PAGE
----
Tuesday, August 31, 2010

Cottage cheese: Success!

The way I grew up making cottage cheese, you would let skim milk sit on the counter until it clabbered, which sometimes took several days.  Then you dumped it into a large pan, put the burner on low, and gently stirred until the curds separated from the whey.  You'd put cheesecloth in a colander, place the colander over a pan or bucket, and pour the contents of your big pan into this.  The whey was then poured into the slop bucket (wow, it's been ages since I've heard that term) to give to pigs or chickens.  The curds were rinsed off, drained as well as possible, and hung on the clothesline so any remaining liquid could drain away.  
Using an online recipe as a guide, I changed a couple of things.  Rather than wait for the milk to curdle on its own, I added some buttermilk to hurry the process along.  After twenty-four hours, it was nicely curdled.  The recipe suggested that I should pasteurize the milk first; I did not do that.  A different recipe suggested adding rennet, as did one of my readers.  I will try that next time, if I can find rennet at the store.    
The most drastic change from my old way of making cottage cheese was that I used a big enamel canner, put water in it, and set the container with the clabbered milk inside it, so it worked like a double boiler.  Using a cooking thermometer, I followed the rules on temperatures.  It wasn't nearly as "hit-and-miss" as my old method.  
 Here is the stainless steel pan sitting inside the canner.  Curds and whey are all in there, heating up.  


Here are the drained curds.  


This is my kitchen after making low-fat brownies and healthy bran muffins for Cliff, followed by the cottage cheese-making.  


I saved the whey because it tasted good, and whey is good for you.  With my old method of making cottage cheese, the whey was not so good.  The pigs and chickens liked it, though.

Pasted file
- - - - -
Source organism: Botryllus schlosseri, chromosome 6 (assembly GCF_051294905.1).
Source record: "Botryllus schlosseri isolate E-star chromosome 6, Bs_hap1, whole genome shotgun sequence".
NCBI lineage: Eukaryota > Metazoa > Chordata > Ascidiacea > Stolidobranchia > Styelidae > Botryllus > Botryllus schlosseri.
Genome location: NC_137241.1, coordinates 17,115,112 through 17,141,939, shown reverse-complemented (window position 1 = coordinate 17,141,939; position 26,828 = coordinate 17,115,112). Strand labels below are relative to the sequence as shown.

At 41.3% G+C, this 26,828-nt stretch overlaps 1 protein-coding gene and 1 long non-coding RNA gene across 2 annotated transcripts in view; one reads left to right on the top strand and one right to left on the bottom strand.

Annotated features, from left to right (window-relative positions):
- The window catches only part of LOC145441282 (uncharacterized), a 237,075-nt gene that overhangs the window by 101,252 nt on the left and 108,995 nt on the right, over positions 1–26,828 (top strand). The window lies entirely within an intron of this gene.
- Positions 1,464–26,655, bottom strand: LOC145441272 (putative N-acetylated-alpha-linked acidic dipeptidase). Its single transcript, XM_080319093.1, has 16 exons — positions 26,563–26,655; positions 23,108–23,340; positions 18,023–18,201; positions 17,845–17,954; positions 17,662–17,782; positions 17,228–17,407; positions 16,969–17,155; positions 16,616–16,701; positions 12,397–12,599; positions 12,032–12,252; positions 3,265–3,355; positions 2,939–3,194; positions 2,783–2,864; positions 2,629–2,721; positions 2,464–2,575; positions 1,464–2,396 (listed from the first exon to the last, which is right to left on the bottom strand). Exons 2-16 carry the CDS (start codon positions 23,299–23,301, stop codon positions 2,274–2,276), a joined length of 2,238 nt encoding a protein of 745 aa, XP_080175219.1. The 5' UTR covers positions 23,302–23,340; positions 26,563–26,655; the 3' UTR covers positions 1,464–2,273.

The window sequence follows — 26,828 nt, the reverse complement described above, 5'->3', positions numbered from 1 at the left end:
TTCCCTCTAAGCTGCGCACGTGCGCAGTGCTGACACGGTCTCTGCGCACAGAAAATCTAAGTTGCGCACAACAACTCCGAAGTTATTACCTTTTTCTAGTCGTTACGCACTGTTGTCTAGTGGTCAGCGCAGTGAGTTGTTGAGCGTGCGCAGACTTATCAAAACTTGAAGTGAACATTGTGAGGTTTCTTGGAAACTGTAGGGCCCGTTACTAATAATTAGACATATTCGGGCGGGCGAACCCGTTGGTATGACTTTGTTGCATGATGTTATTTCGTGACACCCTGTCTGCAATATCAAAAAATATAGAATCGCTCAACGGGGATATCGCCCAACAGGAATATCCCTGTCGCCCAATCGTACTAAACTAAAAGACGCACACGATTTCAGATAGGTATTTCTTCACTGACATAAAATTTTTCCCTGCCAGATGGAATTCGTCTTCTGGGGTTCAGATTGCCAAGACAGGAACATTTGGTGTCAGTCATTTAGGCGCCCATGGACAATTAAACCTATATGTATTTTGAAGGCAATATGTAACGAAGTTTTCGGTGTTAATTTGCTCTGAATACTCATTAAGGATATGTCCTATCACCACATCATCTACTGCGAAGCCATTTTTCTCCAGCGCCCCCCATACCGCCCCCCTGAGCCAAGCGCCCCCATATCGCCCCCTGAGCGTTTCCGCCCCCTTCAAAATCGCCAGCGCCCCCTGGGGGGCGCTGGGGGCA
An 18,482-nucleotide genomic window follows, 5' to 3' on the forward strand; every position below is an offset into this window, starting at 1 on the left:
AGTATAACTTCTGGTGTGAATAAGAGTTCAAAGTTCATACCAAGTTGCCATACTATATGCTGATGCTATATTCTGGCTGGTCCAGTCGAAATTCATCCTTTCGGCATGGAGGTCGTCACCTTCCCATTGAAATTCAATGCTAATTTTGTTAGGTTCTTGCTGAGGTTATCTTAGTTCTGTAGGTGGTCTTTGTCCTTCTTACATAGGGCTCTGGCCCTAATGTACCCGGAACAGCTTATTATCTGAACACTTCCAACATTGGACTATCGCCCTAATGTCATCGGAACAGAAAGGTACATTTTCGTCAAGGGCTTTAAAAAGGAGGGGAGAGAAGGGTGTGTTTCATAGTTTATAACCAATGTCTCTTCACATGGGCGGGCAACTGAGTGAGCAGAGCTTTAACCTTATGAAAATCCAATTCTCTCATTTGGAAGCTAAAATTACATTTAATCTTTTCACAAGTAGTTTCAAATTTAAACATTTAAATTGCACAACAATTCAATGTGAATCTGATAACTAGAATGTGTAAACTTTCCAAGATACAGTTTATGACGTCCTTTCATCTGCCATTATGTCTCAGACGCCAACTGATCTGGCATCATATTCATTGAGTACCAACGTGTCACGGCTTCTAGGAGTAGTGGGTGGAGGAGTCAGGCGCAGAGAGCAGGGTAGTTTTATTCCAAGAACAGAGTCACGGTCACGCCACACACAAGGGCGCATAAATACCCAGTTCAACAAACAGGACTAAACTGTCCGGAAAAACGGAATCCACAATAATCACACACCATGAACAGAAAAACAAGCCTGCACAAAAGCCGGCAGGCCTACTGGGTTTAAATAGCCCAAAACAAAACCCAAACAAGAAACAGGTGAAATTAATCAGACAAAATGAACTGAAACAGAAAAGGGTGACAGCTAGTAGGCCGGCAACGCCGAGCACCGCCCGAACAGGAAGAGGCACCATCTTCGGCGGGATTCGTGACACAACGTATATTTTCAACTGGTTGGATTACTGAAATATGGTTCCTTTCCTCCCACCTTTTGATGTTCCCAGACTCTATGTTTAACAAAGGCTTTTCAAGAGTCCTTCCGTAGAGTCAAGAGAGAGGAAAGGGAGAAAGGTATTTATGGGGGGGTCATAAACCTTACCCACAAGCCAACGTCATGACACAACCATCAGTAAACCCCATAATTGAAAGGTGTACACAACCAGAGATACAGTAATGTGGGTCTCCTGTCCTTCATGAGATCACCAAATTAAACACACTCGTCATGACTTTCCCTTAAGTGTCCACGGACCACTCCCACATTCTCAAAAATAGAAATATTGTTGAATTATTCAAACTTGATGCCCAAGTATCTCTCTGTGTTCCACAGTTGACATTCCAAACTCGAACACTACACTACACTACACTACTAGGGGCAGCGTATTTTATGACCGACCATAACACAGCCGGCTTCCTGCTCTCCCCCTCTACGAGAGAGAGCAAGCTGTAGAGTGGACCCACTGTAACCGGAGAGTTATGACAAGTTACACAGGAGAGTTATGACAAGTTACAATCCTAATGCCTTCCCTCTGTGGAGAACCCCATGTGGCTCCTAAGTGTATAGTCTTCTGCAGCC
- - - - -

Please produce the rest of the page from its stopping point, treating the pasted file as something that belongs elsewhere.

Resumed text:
I added salt and pepper and rich Jersey cream, and took a couple of bites of the best home-made cottage cheese I've ever tasted.  

8 comments:

Amy said...

I'm salivating at that last picture! I love cottage cheese and pepper!

My kitchen looks like yours....pretty much every day. :-P

madcobug said...

Sounds and looks good. I have never put any black pepper in it though. Helen

I'm mostly known as 'MA' said...

It does look good. I'm glad you had such wonderful success!

Anonymous said...

Donna, that looks so good. I would love to taste it. My grandma used to make it the old fashioned way and nothing, no brand anywhere purchased in a store comes close to the way REAL cottage cheese tastes. Karen

Lindie said...

That looks and sounds so good! I always use pepper (and a bit of kosher salt) on mine. Or put it over canned pears.

Rachel said...

That's so much work, I wish I liked cottage cheese. If there is any left on Sunday, you could probably make a pretty penny off Brooke! LOL

Hyperblogal said...

Adopt me... adopt me......

Leilani Lee said...

It sounds wonderful. I have used rennet to make cottage cheese, but yours looks much better. I used to get milk sometimes from a Jersey cow down the road... have fond memories of cream so thick I could peel it off the top and eat it. Oh my.